Broken bones, concussions most common injuries in youth hockey

Broken bones, concussions most common injuries in youth hockey
Fractures more common in boys, while concussions more common in girls, study finds.

(HealthDay)—Broken bones and concussions are the most common injuries that children who play ice hockey suffer, a new study reveals.

Researchers from the Mayo Clinic in Rochester, Minn., found many of the kids with these injuries needed to be hospitalized or undergo surgery. Since ice hockey is gaining popularity in the United States, they noted that children should be reminded to wear all necessary protective equipment and to have respect for opposing players.

"Ice hockey is one of the most popular sports in Minnesota and is rapidly growing in popularity throughout the United States. Due to the fast, hard-hitting nature of the game, people often ask, 'What kinds of injuries might happen to my children?' " study author Dr. Michael Ishitani, a pediatric surgeon at Mayo Clinic Children's Center, said in a Mayo Clinic news release.

The study involved patients who were examined in a after being injured while playing . The injuries occurred over a period of 16 years.

The researchers found the children's age and gender played a role in the types of injuries they had.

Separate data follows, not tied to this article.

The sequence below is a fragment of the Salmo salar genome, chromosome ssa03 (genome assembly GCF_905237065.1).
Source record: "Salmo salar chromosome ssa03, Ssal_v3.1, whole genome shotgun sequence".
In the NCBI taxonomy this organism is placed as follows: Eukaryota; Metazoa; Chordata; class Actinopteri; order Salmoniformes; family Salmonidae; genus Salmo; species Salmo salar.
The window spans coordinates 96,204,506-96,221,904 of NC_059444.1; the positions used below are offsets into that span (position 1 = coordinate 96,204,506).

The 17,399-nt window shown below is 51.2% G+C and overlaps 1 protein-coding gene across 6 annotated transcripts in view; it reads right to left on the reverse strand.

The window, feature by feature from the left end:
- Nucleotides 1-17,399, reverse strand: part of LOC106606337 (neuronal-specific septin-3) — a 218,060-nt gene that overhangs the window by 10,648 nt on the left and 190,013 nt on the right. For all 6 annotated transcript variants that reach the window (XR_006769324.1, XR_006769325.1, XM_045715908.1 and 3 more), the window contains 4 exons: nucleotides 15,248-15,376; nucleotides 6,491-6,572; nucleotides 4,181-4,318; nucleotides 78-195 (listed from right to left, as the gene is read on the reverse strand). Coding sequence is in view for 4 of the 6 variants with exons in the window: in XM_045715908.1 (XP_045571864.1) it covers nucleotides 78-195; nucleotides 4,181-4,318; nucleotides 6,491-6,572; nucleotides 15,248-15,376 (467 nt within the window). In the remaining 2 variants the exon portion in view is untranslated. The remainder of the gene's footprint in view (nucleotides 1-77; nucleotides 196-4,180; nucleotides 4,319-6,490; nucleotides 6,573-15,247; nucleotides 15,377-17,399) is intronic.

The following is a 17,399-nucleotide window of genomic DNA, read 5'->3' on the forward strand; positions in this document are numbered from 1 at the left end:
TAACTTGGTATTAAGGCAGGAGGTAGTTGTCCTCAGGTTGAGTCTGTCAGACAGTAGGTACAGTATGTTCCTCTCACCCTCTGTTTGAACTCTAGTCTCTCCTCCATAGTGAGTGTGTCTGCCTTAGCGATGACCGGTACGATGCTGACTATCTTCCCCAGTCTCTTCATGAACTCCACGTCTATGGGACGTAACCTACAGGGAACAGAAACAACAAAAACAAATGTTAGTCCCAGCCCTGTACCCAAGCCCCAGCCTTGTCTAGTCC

"Most injuries occurred in boys and older children, though approximately 20 percent occurred in girls, which is higher than previously reported," Ishitani said.

The study also revealed that older boys were more likely to have an extremity . Meanwhile, symptoms of a concussion more often affected girls and younger .

The researchers pointed out there were few life-threatening injuries.

"Most kids aren't going to be the next Wayne Gretzky," Ishitani concluded. "I encourage parents and coaches to remember that kids are out there to develop their skills, be a part of a team and develop into mature young men and women."

More information: The U.S. National Institute of Arthritis and Musculoskeletal and Skin Diseases has more about children and sports injuries.

add to favorites email to friend print save as pdf

Related Stories

Girls suffer worse concussions, study suggests

Apr 10, 2014

(HealthDay)—Girls who suffer a concussion may have more severe symptoms that last longer compared to boys, according to new research that builds on other studies finding gender differences.

Recommended for you

Testosterone testing has increased in recent years

Nov 21, 2014

(HealthDay)—There has been a recent increase in the rate of testosterone testing, with more testing seen in men with comorbidities associated with hypogonadism, according to research published online Nov. ...

AMA: Hospital staff should consider impact of CMS rule

Nov 21, 2014

(HealthDay)—Hospital medical staff members need to consider the impact of a final rule issued by the Centers for Medicare & Medicaid Services (CMS) that revised the conditions of participation for hospitals ...

User comments

Please sign in to add a comment. Registration is free, and takes less than a minute. Read more

Click here to reset your password.
Sign in to get notified via email when new comments are made.